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Leg End

Rate It! Avg: 4.5 (47 ratings)
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Leg End album cover
01
Nirvana For Mice
4:56
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02
Amygdala
6:57
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03
Teenbeat Introduction
4:32
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04
Teenbeat
6:47
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05
Extract from "With the Yellow Half-Moon and Blue Star"
3:38
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06
Teenbeat Reprise
5:04
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07
The Tenth Chaffinch
6:04
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08
Nine Funerals of the Citizen King
5:30
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Album Information

Total Tracks: 8   Total Length: 43:28

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Lovely, Jazzy Prog Rock

ChristyMathewson

I'd bought "The Young Person's Guide to King Crimson" about 1977 or so. Bobby Fripp included a review of a KC album in which the author compared Crimso to Henry Cow. Not too long after I picked up HC's "Leg End." To me "Nirvana for Mice" was the most wonderful prog rock song I'd ever heard. It was jazz! Or was it? I dashed off a letter to Fred Frith, the guitarist, telling him of my infatuation. He sent the most kind letter back, including the chords to "Nirvana." Under the spell of Henry Cow, I began to collect Miles Davis and Coltrane in earnest. My life began anew.

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Great Album with only a few weak spots

Music Lover

Three styles of music here. Composed sections, composed frameworks in which improvisation occurs, and free improvisation. Excellent music in the first two cases, fair to good in the latter case. Don't miss Nirvana for Mice, Amygdala, Teenbeat and Teenbeat Reprise (the intro, though, is free improv)

They Say All Music Guide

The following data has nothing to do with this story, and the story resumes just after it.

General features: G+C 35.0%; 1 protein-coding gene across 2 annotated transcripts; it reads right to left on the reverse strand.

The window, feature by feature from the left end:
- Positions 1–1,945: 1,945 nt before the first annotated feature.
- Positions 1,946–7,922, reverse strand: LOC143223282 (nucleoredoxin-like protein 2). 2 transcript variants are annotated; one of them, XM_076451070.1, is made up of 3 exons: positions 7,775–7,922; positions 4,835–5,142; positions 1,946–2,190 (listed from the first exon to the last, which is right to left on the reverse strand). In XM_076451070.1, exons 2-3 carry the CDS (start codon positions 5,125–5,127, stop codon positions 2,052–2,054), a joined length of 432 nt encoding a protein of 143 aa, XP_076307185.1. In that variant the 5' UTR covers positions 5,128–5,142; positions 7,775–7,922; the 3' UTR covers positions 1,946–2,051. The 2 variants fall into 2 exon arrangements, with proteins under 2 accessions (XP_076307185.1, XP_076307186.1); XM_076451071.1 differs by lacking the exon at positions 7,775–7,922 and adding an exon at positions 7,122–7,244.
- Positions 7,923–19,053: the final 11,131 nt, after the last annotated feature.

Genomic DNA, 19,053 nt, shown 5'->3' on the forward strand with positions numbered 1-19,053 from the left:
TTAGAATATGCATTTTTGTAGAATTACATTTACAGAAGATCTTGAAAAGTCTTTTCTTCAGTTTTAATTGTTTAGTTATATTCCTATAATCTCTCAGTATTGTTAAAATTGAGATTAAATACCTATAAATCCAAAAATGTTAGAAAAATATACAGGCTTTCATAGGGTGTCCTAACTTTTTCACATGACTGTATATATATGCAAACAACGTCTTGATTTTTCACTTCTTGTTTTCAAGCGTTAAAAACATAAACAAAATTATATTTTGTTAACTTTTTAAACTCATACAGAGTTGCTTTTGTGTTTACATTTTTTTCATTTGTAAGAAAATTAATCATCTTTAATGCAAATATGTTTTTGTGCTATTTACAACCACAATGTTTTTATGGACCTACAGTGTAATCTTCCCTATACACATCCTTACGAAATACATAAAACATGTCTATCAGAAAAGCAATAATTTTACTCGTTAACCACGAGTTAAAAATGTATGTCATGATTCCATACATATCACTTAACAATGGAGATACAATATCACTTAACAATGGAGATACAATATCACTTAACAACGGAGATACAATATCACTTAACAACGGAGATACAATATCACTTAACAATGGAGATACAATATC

Political astuteness aside, Henry Cow’s Leg End is simply a busy musical trip, comprised of snaking rhythms, unorthodox time signatures, and incongruous waves of multiple instruments that actually culminate in some appealing yet complex progressive rock. Here, on the band’s debut, both Fred Frith and woodwind man Geoff Leigh hold nothing back, creating eclectic, avant garde-styled jazz movements without any sense of direction, or so it may seem at first, but paying close attention to Henry Cow’s musical wallowing results in some first-rate instrumental fusion, albeit a little too abstract at times. Through tracks like “Amygdala,” “Teenbeat,” and “The Tenth Chaffinch,” it’s simply creativity run amok, instilling the free-spiritedness of the late ’60s into this, a 1974 album. The techniques are difficult to follow, but the stewing that emerges between the piano, guitar, flute, and percussion is so animated and colorful, it actually sounds pleasant as a whole. Chris Cutler, who came over from Egg in 1972, lends his uncommitted, self-governing brand of drumming to the album to help culminate the frenzy, and Leigh’s tenor flute does add some extraordinary musical fabric to each of the album’s ten cuts. “Nine Funerals of the Citizen King” is one of the easiest pieces to listen to, while the short but amiable “Bellycan” is an excerpt removed from the group’s work with the Greasy Truckers, performed a year earlier. In 1974, Henry Cow released Unrest, which contains the same vigor and spontaneity as Leg End, only it didn’t receive the same amount of attention. Shortly after, they united with Dagmar Krause and the rest of Slapp Happy to further their unconventional route. – Mike DeGagne

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